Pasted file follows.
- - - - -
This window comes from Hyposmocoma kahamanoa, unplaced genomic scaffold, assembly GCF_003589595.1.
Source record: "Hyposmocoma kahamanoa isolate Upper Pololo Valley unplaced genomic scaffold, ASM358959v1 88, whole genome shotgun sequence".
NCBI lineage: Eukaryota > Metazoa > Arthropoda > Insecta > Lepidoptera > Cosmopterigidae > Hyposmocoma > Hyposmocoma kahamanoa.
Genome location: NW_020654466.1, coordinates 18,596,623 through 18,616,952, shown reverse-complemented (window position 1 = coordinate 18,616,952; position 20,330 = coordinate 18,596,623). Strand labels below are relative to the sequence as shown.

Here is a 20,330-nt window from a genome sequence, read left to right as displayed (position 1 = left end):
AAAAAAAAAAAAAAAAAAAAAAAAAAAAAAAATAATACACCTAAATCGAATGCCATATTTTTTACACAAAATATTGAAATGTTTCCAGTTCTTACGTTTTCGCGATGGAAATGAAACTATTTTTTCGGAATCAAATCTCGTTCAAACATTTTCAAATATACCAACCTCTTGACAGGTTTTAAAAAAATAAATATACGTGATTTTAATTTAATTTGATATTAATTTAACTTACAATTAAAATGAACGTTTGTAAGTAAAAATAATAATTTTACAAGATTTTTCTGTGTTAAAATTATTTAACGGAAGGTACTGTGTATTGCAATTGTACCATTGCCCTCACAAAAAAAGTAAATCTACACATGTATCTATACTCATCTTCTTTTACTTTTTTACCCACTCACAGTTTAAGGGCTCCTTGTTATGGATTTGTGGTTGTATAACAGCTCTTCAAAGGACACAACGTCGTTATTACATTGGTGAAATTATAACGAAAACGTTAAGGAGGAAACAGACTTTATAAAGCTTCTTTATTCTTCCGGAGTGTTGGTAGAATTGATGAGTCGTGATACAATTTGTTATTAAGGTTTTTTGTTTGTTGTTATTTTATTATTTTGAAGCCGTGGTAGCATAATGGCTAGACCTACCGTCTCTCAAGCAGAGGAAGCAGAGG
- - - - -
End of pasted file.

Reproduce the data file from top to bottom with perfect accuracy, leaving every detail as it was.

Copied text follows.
This window comes from Hyposmocoma kahamanoa, unplaced genomic scaffold, assembly GCF_003589595.1.
Source record: "Hyposmocoma kahamanoa isolate Upper Pololo Valley unplaced genomic scaffold, ASM358959v1 88, whole genome shotgun sequence".
NCBI lineage: Eukaryota > Metazoa > Arthropoda > Insecta > Lepidoptera > Cosmopterigidae > Hyposmocoma > Hyposmocoma kahamanoa.
Genome location: NW_020654466.1, coordinates 18,596,623 through 18,616,952, shown reverse-complemented (window position 1 = coordinate 18,616,952; position 20,330 = coordinate 18,596,623). Strand labels below are relative to the sequence as shown.

Here is a 20,330-nt window from a genome sequence, read left to right as displayed (position 1 = left end):
AAAAAAAAAAAAAAAAAAAAAAAAAAAAAAAATAATACACCTAAATCGAATGCCATATTTTTTACACAAAATATTGAAATGTTTCCAGTTCTTACGTTTTCGCGATGGAAATGAAACTATTTTTTCGGAATCAAATCTCGTTCAAACATTTTCAAATATACCAACCTCTTGACAGGTTTTAAAAAAATAAATATACGTGATTTTAATTTAATTTGATATTAATTTAACTTACAATTAAAATGAACGTTTGTAAGTAAAAATAATAATTTTACAAGATTTTTCTGTGTTAAAATTATTTAACGGAAGGTACTGTGTATTGCAATTGTACCATTGCCCTCACAAAAAAAGTAAATCTACACATGTATCTATACTCATCTTCTTTTACTTTTTTACCCACTCACAGTTTAAGGGCTCCTTGTTATGGATTTGTGGTTGTATAACAGCTCTTCAAAGGACACAACGTCGTTATTACATTGGTGAAATTATAACGAAAACGTTAAGGAGGAAACAGACTTTATAAAGCTTCTTTATTCTTCCGGAGTGTTGGTAGAATTGATGAGTCGTGATACAATTTGTTATTAAGGTTTTTTGTTTGTTGTTATTTTATTATTTTGAAGCCGTGGTAGCATAATGGCTAGACCTACCGTCTCTCAAGCAGAGGAAGCAGAGG